On the evening of April 14, 1865, President Abraham Lincoln was shot by John Wilkes Booth at Fords Theater, WashingtonD.C. The following morning, April 15, 1865, at 7:22 A.M., the President died of his wound.
In the preparation of the President's state funeral, the U.S. Treasury Department telegraphed Annin & Co flag company with an order for thirty-seven (37) flags with thirty six (36) stars to be used in the Lincoln funeral. Why 36 when at this time only 35 states? Nevada was to be admitted in July of 1865 and the Treasury Department requested the flags to represent the total states including Nevada. Somehow the manufacture miss read the telegram and made 36 flags with 37 stars. In addition, the flags that were made were what the manufacturer calls "hasty flags". These are flags that are not meant to fly as they only have stars sewn on one side and the stars sewn on are of different sizes and are made to either drape the coffin or to be hung with the correct stars showing. Of the 36 flags made of this design, only three are know to exist at this time. The Museum of Southern History is proud to have in its collection the only one of those flags to still be intact. It is known as the "Applegate Flag".
Major Lewis Applegate was a surgeon with the 102ndN.Y. Infantry Regiment. The Applegate Flag is dated April 15, 1865, the date of Lincoln's death. Exactly how Major Applegate came into possession of this flag is not known. What we do know is that several documented articles mention that in Philadelphia, one of the flags used during Lincoln's viewing had 37 stars instead of 36.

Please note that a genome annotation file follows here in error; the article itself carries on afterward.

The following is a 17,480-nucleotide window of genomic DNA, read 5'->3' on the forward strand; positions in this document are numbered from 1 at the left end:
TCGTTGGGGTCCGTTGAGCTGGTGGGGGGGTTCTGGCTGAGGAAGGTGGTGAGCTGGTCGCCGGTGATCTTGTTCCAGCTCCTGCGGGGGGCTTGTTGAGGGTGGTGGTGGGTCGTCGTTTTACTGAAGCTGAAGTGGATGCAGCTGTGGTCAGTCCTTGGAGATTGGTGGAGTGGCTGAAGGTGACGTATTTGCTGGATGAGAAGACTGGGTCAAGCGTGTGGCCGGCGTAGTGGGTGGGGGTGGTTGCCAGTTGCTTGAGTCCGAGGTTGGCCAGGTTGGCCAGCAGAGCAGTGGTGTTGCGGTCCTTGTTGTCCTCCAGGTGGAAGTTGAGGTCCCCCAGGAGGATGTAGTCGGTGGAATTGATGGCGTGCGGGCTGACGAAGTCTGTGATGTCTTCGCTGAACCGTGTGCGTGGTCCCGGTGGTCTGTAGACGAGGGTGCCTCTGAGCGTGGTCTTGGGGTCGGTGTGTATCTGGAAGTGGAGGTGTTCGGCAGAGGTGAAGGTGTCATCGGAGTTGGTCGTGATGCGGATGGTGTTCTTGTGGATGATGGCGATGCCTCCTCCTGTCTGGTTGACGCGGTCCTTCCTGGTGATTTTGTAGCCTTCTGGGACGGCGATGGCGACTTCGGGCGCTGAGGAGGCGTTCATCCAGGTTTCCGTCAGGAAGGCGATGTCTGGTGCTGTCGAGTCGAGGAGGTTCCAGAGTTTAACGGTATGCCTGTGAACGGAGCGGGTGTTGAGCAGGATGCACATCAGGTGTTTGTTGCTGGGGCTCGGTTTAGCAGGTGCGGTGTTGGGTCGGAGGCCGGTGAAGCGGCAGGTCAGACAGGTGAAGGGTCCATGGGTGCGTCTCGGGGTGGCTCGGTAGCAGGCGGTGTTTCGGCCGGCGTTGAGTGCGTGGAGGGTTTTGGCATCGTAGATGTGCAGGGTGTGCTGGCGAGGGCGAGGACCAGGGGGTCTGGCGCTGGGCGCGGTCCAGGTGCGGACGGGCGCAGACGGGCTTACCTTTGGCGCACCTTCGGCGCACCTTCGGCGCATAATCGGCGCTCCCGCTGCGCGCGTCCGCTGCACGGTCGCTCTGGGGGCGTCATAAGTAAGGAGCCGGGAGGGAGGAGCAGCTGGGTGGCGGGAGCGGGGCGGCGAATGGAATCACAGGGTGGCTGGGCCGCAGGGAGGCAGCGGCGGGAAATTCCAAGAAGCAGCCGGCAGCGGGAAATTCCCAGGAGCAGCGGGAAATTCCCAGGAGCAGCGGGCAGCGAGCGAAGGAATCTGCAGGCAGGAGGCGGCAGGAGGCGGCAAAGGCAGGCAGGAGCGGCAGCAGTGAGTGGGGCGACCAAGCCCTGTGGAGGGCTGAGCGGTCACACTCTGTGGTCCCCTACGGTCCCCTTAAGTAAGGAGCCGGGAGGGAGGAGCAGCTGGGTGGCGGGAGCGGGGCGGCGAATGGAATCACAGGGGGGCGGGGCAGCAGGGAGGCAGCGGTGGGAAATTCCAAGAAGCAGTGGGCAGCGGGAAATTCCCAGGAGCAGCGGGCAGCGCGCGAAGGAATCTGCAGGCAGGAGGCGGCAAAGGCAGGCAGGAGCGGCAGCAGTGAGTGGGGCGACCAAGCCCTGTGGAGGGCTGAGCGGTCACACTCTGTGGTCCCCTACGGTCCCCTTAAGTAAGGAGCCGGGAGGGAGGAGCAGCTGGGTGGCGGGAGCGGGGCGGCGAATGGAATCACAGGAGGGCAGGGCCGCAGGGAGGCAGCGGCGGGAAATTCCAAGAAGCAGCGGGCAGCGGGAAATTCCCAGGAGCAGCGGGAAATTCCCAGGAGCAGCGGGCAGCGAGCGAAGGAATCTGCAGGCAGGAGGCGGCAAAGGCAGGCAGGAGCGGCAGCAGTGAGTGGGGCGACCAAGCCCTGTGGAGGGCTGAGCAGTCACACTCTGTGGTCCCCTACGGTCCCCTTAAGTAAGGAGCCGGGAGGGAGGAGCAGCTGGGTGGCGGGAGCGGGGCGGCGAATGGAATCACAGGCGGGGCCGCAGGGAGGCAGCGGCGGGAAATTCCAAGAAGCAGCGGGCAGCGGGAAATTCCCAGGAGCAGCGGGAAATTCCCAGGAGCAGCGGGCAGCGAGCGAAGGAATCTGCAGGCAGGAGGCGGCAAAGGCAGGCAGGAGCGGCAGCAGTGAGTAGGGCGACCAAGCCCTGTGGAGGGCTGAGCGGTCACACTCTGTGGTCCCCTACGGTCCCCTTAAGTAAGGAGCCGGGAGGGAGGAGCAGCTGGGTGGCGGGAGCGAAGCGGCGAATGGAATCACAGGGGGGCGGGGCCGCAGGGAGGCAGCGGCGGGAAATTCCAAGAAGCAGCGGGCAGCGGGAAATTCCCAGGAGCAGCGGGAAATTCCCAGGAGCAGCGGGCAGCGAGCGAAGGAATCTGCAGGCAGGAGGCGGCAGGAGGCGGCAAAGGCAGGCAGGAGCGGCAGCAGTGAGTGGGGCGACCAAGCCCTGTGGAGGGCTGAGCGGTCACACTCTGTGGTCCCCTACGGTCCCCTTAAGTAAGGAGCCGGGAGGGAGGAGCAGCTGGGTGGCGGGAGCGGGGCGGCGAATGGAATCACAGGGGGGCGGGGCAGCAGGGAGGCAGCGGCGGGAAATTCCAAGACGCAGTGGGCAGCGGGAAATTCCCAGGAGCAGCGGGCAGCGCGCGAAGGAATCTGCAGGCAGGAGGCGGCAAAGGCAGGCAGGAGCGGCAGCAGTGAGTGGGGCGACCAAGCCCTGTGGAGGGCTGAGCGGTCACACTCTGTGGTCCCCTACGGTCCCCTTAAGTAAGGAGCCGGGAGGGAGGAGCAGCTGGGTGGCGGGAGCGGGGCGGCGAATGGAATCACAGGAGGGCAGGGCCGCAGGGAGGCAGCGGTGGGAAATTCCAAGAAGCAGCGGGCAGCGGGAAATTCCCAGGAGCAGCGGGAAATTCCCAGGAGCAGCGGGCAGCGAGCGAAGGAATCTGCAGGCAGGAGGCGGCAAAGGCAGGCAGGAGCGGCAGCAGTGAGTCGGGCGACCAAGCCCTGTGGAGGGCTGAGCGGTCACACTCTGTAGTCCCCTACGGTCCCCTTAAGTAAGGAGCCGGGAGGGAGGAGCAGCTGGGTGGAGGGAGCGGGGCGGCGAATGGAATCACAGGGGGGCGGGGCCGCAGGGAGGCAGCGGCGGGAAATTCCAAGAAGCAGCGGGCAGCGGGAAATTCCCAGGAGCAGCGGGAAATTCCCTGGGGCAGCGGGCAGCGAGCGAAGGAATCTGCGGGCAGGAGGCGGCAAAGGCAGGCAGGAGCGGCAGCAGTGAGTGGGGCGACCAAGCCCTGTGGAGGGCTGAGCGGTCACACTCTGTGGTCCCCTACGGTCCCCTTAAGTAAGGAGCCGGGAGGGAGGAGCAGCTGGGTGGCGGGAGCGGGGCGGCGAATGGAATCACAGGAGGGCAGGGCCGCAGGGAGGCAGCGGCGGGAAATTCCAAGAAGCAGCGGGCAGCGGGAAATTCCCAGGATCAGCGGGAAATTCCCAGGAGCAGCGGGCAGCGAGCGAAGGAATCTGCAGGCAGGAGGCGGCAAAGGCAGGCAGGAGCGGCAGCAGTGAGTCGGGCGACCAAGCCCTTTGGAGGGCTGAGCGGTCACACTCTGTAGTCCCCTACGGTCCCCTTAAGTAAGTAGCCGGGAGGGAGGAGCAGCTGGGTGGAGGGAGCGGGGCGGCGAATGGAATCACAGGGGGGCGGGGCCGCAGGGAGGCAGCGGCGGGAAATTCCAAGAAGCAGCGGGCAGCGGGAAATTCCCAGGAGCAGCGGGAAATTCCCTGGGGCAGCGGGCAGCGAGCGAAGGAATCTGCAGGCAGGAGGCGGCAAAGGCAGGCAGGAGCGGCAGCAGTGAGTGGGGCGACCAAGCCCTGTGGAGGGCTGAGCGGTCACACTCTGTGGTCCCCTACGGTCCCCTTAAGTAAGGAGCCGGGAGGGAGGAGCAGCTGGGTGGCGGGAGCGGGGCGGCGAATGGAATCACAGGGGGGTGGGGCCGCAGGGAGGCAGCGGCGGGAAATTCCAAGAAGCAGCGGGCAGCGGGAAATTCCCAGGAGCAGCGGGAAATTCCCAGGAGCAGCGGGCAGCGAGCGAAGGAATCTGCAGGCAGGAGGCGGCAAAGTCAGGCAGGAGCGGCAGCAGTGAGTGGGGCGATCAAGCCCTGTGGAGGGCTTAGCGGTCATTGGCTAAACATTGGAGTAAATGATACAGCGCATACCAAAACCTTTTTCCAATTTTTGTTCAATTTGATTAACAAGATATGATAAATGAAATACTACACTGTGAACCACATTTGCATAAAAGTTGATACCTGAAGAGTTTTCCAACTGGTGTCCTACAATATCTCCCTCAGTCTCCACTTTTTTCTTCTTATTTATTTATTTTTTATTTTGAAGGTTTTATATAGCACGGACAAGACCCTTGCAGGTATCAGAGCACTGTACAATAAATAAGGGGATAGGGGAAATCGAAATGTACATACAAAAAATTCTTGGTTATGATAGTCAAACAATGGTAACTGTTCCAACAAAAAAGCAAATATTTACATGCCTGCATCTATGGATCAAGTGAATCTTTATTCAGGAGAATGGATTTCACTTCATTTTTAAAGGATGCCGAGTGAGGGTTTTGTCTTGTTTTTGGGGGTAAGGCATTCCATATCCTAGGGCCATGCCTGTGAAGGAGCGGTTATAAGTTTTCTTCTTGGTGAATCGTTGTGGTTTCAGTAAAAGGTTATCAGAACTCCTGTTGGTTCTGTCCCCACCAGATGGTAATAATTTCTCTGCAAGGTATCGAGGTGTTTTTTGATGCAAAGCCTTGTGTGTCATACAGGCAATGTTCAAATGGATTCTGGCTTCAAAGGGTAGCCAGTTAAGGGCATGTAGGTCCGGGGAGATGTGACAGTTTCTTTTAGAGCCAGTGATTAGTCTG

President Lincoln was the first president to be embalmed. In fact, the fluids were changed daily during the 20 days of his official state funeral. Was Major Applegate one of those who assisted in the embalming of President Lincoln? This we are not certain of but what we do know is that the flag was passed through the family as follows: Louise Applegate Worthington (1890), Maggie R. Worthington (1926), Gloria Worley Conway (1942), Mrs. Barnwell Daley (1977) and the Museum of Southern History (1993). All these individuals with the dates are written on the hoist side of the flag except the final one, the Museum of Southern History.
The flag has been authenticated by several well known collectors. The Annin & Co. flag manufactures are still making flags for the U.S. Treasury department.
The following is taken from an article that appeared in the Civil War Times Illustrated magazine in 1990:
"Among the many flags on display is the one that hung over Lincoln's body when it lay in state for a day in Philadelphia's Independence Hall. It is unlikely that anyone who filed by the slain president's coffin that somber day paused to count the stars on the flag ... for if they would have been surprised to find 37, instead of 36 as there should have been. In the haste to fashion a new flag especially for the occasion, someone added an extra star".
The Museum of Southern History proudly displays this flag for the public to view and to learn of its unique place in our nation's history.